The calm was sickening. My breathing became all I could hear. I had no idea what was on the other side of the door, or if anything was still there. Panic set in while I tried to decide whether whatever was out there had left, died, or was just waiting. What if it was just waiting for me to move and make a noise, alerting it that I was still alive? Subtly, I turned my ear to the door, and, just as quickly, I regretted it. The stunted breathing that I heard was only made more frightening by being punctuated by a slow dripping that could only be the blood beginning to pool underneath the door.
Locking the door didn’t bring me the relief it should have. The click of the deadbolt hitting the frame made me imagine that thing would reach through the metal and grab me. My feet slowly backed away, but my gaze never left the entrance. Every second I expected the door to come crashing down and bring my death with it.
A small voice behind me asked, “What was that, Ryan?” Natalie’s voice was quiet and shaking. I turned and saw her standing beneath a beam of light streaming from a fixture in the ceiling. Smeared makeup tore at the beauty of her face leaving dirty trails from the corners of her eyes. Her lower lip trembled as another tear ran down her cheek.
The shock on her face reminded me of why we had become so close. Almost a year ago, I began to notice how Natalie would sometimes limp into work with bruises carefully buried beneath layers of foundation. Months went by with more makeup covering her body. Every time I consoled her, the story was the same; he was suspicious of her, but that only showed he loved her.
One cold December day, she didn’t arrive at work. There was no call, and I instantly regretted not doing more to help earlier. I convinced human resources to look up her address, so I could check if she was ok.
Natalie answered the knock on the door. There was no makeup; her eyes were swollen from crying, but there were no fist marks. She wouldn’t tell me what happened, but said, “He’s gone, Ryan. There is no way he will ever bother me again.” A few short weeks later, mornings in my apartment were graced by the scent of Natalie preparing eggs and toast.
"Ryan! What was that?" snapped me back to the pumping station.
I stammered, “I don’t know.” I took Natalie in my arms and pulled her close. “Whatever happened to him, I pray for his soul.” Pausing while an explosion rattled our hideout, I asked, “Is this what you saw on the news?”
Natalie deliberately formed her words, taking care to find the right words. “The news said it was riots. With how it looked, I thought this going to be another protest like the Rodney King uprising.” I saw Natalie shake her spine from top to bottom as she said, “But that man was nothing like that. He wasn’t just mad; he was insane.”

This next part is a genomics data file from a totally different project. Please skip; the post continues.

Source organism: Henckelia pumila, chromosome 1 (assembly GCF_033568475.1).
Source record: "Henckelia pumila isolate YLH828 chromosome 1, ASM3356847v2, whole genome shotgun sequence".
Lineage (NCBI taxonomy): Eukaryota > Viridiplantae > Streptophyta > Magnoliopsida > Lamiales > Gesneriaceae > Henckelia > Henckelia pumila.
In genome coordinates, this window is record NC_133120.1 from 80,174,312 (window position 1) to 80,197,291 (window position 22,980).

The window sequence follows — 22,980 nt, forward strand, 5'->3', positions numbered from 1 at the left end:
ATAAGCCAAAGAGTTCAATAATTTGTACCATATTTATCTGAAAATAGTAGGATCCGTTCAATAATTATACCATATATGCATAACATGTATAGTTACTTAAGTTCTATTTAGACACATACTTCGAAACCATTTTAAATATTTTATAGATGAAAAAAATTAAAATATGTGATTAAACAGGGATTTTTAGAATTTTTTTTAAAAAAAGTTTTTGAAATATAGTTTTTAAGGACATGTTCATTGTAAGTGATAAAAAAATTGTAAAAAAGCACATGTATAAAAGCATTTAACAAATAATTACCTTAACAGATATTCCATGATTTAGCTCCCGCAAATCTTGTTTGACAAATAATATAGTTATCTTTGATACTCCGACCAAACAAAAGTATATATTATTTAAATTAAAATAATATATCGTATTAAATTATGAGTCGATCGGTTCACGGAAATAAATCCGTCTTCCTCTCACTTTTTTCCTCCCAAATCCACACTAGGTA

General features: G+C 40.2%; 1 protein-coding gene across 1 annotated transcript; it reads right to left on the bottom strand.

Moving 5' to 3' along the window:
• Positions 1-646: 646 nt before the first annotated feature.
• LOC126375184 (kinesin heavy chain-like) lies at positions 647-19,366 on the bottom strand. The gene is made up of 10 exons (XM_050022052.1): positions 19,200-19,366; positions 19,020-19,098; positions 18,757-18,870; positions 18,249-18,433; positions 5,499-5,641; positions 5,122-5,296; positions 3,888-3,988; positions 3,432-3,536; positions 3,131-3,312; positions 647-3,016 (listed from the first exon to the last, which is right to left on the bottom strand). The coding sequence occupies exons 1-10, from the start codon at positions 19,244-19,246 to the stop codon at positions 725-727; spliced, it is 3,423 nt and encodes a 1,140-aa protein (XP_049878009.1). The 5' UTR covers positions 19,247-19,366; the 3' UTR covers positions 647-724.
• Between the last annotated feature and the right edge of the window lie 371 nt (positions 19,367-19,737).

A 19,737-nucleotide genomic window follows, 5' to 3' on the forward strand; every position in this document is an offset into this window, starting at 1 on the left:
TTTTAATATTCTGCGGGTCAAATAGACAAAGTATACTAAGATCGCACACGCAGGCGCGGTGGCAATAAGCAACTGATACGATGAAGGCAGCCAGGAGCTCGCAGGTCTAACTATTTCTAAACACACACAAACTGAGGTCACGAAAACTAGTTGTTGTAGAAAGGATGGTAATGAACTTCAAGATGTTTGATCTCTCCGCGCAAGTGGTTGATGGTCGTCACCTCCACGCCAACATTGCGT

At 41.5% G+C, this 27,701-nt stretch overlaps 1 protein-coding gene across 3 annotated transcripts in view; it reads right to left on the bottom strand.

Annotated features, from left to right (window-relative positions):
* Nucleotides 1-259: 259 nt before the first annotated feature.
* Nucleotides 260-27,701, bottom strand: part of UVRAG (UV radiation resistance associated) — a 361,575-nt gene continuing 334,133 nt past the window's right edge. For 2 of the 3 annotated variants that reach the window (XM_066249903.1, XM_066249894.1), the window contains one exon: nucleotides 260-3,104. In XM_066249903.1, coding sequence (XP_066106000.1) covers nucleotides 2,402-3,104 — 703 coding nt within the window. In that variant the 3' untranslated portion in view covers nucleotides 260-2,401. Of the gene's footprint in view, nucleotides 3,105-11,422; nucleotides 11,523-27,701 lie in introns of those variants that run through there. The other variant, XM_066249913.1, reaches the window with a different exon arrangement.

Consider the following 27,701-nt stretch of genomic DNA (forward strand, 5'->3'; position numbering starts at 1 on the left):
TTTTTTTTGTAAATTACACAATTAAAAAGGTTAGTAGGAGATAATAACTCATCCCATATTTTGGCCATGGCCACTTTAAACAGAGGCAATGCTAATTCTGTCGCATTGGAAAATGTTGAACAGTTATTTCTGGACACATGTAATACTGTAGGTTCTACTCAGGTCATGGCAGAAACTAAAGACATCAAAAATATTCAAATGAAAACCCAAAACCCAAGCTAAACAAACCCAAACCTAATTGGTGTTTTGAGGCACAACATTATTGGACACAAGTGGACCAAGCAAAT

I countered, “Something about him doesn’t strike me as insane. There is something bigger going on here.” Pausing, I considered stopping there, but I cautiously continued, “There are no cases of insanity I’ve ever heard of that cause things like this. There are some that can cause you to hurt yourself, but none make you go after other people like that… thing… did.”
"Wait. So what are you saying?" She broke from my hold, asking, “Do you think he was what the news was talking about? Oh God, if it is, that means there are more than just him!” Her face betrayed the horror she felt. “Ryan, we’ve got to get to the radio in the break room.”
As we sprinted to the break room, the cold metal walkway echoed our path around the room. The radio crackled to life, breaking the silence with perpetual static.
“Damn! Try another,” Natalie urged.
I scanned from station to station, not finding anything: static, upon static, upon static. Flicking it to AM, I prayed to any god I could think of. Static. Silence. More static. Suddenly a voice broke free from the radio, crying to be heard. “…this began. All I know now is that this is bigger than anyone told us before. I’m locked in the studio, but I don’t know how long I’m going to last here. I can see them beneath my window. It’s awful. Those things are eating someone. Literally. Those things are ripping him apart. These aren’t people anymore. I don’t see anyone who is normal outside. If you can hear me, stay inside! Find something to protect yourself with. You’re going to need it.” A banging sound on thick glass became a metronome to his speech. “I’m not going to last much longer. I know that there is nothing more I can tell you now. This is KBRT’s final broadcast. I’m not going down without a fight. Stay strong. Survive, for me.” A sharp crash preceded the most horror inducing reality radio I had ever heard. Screams and snarls emanated from the stereo as Natalie covered her mouth in terror. A loud crack brought the now too common static that had taken over the airwaves to our radio.
I caught my mouth agape, not knowing what to say. This moment brought me to the realization that there was no rescue coming. We were alone.